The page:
For UPA, there is nothing to be proud of

Updated: Jun 18, 2011, 18:27 PM IST

Saswat Panigrahi

The UPA government is living in an illusion. It is reading a wrong script and shouting out the headline, “Govt wins as Baba’s fast fizzles out”. It’s been a couple of days since iconic yoga guru Baba Ramdev ended his anti-graft fast at his Patanjali Yogpeeth in Haridwar after being driven out of Ramlila Maidan. The UPA government has declared Ramdev a persona non grata. But the aftermath of the Ramdev episode is refusing to die down. It continues to raise political temperatures. Has Baba Ramdev’s satygraha put the government in a tight spot? Here is the answer.

Ramdev’s satygraha against the twin issues of corruption and black money has laid bare corrupt governance and fueled a justified anger.

The issues the yoga guru raised by his movement are timely and pertinent. He demands India’s money illicitly stashed in tax havens abroad be declared as a national asset. He wants the government to promulgate an ordinance followed by a bill to bring black money back. Julian Paul Assange, editor of the whistle blower website Wikileaks, says India is the main source of black money. While experts are still working out the final figure, a conservative estimate pegs India’s black money stashed overseas at Rs 400 lakh crore. The Supreme Court says it is a pure and simple theft of the national money.

Black money has a cascading impact on India’s economy. It is directly responsible for the persistent rise in prices of essential commodities. But the UPA government has shown no effective, meaningful or visible action to bring back black money stashed in tax havens.

Apart from black money, Baba Ramdev has raised a few other pertinent issues. He asks the government to ban the currency notes of Rs 1,000 and 500 denominations, as he feels that the notes are easy medium for the black money hoarders inside the country to store and circulate. Ramdev, a strong votary of an effective Lokpal Bill, seeks setting up fast-track courts to ensure speedy trial in graft cases. In addition, he demands the passage of a new Public Services Guarantee Act to curb corruption.

It was obvious. The government did not want a repetition of situation created by the Anna Hazare stir in April. Remember, Prime Minister Manmohan Singh went the extra mile to persuade Ramdev by writing a letter, dated May 31, appealing him not to go on fast.

June 1: In further overdrive, a delegation of four senior Union Ministers -- Pranab Mukherjee, Kapil Sibal , Pawan Kumar Bansal and Subodh Kant Sahay along with the Cabinet Secretary -- met Baba Ramdev at the VIP lounge of Delhi airport upon his arrival in the city. Ramdev and the government emissaries discussed his series of demands for two and half hours.

June 3: Sibal and Sahay again met Ramdev at Delhi’s Claridges Hotel and discussed his demands for four hours. But the government despite all its persuasive might failed to cut the ice with the yoga guru. Baba Ramdev went ahead with his proposed fast on the scheduled date of June 4.

Compared to an estimated 5,000 people at the peak of Anna Hazare’s fast at Jantar Mantar, Baba Ramdev began his fast at Ramlila Maidan in the presence of 50,000 people. There were reports that around two lakh people were likely to converge at the fast venue on the next day. Contrary to Anna’s audience who were largely metropolitan literati, Ramdev managed to mobilise people from all across the country including a large chunk from the rural areas. Looking at the huge response to Baba Ramdev’s fast, the government could not take the risk of any further damage to its image.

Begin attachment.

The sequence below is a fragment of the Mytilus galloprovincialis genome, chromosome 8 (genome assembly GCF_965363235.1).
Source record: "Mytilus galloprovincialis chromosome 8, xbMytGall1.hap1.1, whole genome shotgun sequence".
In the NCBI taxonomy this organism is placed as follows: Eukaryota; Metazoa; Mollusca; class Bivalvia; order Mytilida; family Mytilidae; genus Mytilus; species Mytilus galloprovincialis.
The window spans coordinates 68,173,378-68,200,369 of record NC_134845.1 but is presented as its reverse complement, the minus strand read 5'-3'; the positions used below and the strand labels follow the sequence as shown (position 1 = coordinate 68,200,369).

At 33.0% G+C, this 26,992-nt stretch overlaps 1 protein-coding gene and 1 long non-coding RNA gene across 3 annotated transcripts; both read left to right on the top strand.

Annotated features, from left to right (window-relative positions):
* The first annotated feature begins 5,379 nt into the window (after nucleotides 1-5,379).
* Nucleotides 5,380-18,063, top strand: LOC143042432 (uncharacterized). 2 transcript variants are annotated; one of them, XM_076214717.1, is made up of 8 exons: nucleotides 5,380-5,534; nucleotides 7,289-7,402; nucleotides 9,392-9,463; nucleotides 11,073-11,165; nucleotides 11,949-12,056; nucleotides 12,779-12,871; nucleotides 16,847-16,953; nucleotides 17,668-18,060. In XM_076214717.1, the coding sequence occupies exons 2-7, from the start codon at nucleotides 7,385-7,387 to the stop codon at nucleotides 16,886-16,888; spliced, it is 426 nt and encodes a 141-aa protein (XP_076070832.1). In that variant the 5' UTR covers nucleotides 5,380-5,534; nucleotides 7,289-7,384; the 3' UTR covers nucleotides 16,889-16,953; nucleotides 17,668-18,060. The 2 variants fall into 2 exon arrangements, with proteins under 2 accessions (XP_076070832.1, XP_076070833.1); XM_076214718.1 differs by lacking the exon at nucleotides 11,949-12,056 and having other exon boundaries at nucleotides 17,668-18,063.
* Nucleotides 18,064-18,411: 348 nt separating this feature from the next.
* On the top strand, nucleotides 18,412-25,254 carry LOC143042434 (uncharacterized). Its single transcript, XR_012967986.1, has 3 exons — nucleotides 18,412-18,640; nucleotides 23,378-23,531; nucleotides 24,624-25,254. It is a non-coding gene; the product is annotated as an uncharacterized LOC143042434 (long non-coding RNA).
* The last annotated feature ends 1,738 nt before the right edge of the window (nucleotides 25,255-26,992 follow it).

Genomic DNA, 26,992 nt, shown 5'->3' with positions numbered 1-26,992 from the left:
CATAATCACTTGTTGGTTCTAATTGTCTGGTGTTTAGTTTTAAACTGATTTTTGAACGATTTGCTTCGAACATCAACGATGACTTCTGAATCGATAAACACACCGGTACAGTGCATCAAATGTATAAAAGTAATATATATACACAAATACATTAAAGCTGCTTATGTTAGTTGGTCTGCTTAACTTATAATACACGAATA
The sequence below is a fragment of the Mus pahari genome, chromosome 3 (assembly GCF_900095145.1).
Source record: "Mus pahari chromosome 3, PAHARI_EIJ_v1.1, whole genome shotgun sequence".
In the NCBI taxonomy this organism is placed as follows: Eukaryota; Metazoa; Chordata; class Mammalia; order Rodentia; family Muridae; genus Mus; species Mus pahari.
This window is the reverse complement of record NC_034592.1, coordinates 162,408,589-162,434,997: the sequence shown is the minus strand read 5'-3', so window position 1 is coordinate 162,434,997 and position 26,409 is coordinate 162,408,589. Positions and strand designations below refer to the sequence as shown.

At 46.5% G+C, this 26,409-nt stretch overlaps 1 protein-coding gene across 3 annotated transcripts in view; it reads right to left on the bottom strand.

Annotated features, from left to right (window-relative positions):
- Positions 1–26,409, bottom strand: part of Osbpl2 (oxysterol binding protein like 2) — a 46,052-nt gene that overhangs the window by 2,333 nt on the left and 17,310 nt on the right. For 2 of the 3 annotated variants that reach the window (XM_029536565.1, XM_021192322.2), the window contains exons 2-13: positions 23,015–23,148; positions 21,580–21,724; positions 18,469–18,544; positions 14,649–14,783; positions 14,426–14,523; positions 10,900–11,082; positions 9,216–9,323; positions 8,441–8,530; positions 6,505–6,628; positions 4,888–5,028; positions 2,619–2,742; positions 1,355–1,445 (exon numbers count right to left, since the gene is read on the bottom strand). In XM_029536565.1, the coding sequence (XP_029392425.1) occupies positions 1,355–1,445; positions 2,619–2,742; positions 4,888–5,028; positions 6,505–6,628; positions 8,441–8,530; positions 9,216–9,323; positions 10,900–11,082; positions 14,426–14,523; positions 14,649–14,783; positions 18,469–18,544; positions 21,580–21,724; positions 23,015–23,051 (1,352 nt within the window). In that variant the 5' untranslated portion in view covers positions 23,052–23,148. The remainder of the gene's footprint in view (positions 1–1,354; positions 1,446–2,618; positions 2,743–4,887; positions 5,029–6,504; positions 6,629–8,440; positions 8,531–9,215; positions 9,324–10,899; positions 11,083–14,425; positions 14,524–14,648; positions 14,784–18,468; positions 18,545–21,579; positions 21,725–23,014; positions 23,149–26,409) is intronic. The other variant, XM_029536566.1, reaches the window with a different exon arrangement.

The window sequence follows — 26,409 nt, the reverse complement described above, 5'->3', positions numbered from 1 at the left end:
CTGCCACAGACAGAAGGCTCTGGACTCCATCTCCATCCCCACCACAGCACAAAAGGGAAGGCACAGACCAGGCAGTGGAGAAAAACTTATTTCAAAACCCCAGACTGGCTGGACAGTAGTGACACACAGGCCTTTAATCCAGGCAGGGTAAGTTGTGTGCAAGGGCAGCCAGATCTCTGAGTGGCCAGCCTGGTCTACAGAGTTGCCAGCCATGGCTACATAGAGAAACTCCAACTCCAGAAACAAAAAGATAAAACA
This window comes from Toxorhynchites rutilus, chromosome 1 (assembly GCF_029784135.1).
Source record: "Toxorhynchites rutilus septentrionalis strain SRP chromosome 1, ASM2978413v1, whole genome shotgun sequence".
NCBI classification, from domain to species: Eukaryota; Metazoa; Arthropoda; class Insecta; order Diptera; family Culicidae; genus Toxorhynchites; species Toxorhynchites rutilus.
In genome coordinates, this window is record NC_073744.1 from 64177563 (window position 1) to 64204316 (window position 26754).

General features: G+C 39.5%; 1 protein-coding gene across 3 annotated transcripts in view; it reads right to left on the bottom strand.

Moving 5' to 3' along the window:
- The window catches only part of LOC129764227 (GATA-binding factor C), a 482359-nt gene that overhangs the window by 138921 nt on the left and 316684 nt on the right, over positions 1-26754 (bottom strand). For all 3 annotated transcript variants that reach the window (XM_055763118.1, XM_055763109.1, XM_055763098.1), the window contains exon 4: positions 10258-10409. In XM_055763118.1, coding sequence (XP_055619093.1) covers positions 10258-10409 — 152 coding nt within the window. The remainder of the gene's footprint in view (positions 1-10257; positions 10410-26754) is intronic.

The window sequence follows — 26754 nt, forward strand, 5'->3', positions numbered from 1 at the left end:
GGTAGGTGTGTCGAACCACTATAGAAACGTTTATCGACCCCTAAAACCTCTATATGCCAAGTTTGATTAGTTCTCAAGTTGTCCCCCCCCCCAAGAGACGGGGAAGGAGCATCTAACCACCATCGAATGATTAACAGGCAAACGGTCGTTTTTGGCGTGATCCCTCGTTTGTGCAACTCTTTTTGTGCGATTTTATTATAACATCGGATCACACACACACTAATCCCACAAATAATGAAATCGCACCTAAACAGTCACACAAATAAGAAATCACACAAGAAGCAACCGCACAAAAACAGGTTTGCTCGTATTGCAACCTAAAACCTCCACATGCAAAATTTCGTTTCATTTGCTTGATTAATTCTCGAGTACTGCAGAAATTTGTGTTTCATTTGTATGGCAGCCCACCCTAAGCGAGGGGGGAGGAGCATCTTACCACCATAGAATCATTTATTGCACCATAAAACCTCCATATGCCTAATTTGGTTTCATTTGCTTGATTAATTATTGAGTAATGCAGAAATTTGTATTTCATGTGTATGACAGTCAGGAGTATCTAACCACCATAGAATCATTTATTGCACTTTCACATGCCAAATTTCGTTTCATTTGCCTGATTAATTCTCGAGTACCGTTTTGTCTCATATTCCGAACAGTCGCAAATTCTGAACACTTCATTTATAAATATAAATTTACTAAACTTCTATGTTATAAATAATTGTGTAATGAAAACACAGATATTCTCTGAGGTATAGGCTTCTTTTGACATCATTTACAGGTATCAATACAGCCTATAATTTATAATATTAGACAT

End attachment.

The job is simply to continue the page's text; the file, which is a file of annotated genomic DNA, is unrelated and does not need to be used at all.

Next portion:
The government’s “crisis managers” scripted an “innovative” way to tackle the situation. Armed with the government order, a heavy contingent of Delhi Police and the Rapid Action Force -- led by a “faithful” Police Commissioner -- cracked down on the peaceful protesters at Ramlila Maidan in the wee hours of that fateful night. In a show of sheer brutality, waking up protesters from their sleep, the police lathicharged and fired scores of teargas shells at them. The protesters which included senior citizens, women and children were mercilessly beaten up.

“If the government can reach out, it can also rein in.” Remember, senior Union Minister Kapil Sibal said hinting at the midnight swoop before it took place? Perhaps this is the way the Congress party and the UPA government thinks democracy works! This is reminiscent of the Emergency days when civil liberties were suspended. The Congress party just replayed the Emergency once again.

History will not forgive the government for the political sin it has committed. By muzzling the voices against corruption, the Congress-led UPA has brought home its “political will” to fight corruption and to bring back black money stashed in tax havens.

A stoic government then went on to justify the violent midnight swoop on the peaceful protesters. "It is unfortunate that operation had to be conducted, but quite honestly there was no alternative," Prime Minister Manmohan Singh said.

The naked display of fascist power and the rise of arrogance show that the Congress-led UPA government has lost the plot. It is facing a credibility crisis. This is the right time for the government to be shown the exit door. There are lessons to be learnt for the citizens as well. Next time think thrice before you vote back the government.

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